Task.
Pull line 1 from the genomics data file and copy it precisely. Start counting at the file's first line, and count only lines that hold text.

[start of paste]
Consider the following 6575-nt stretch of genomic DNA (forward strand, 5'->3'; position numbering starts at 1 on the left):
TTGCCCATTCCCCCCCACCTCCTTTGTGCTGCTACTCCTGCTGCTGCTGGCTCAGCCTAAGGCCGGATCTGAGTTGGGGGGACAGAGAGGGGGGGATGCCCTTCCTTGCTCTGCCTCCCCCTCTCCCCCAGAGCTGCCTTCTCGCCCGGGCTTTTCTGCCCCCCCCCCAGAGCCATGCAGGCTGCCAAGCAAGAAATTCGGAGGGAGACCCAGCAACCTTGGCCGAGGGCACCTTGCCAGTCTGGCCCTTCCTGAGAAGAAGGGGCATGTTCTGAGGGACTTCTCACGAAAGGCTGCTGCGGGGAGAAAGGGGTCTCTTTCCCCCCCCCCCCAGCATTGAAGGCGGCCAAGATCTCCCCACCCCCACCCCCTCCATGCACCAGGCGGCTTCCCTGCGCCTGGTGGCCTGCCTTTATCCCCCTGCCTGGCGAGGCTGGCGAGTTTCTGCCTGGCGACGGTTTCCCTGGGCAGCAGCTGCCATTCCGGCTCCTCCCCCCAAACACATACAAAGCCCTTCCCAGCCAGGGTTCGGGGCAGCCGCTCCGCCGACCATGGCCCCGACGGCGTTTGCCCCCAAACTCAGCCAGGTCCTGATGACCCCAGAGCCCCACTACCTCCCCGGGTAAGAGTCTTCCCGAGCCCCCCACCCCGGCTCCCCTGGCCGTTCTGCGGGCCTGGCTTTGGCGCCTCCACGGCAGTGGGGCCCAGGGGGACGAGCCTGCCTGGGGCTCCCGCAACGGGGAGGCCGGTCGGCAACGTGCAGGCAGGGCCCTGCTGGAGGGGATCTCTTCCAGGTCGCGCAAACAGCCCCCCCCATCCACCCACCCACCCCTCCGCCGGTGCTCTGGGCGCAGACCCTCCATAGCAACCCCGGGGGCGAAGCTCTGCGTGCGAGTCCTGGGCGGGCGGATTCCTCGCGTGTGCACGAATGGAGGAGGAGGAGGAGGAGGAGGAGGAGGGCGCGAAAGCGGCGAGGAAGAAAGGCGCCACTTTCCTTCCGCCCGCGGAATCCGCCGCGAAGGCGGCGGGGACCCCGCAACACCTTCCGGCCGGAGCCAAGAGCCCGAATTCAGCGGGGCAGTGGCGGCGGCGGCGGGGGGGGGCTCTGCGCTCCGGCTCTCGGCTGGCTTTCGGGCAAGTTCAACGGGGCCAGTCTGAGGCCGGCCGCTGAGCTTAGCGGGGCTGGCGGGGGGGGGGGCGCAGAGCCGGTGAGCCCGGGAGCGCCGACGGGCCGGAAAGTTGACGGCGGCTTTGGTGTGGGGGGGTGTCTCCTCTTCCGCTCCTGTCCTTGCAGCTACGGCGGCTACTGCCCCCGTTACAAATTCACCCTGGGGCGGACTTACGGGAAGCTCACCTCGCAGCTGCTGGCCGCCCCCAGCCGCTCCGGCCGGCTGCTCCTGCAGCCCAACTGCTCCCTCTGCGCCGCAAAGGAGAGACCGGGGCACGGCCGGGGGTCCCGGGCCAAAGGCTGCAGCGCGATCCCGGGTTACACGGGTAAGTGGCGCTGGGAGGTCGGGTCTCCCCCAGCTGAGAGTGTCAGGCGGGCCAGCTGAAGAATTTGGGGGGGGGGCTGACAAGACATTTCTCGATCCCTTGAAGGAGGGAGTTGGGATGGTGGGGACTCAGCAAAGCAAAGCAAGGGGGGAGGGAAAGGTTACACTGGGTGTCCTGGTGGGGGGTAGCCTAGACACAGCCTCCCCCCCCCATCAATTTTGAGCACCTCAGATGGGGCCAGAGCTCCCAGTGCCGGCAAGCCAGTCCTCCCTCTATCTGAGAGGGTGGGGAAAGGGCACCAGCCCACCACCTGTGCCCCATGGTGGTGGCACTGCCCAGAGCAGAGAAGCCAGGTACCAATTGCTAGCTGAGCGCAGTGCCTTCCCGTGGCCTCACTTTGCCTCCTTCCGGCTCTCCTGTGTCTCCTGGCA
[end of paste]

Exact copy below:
Consider the following 6575-nt stretch of genomic DNA (forward strand, 5'->3'; position numbering starts at 1 on the left):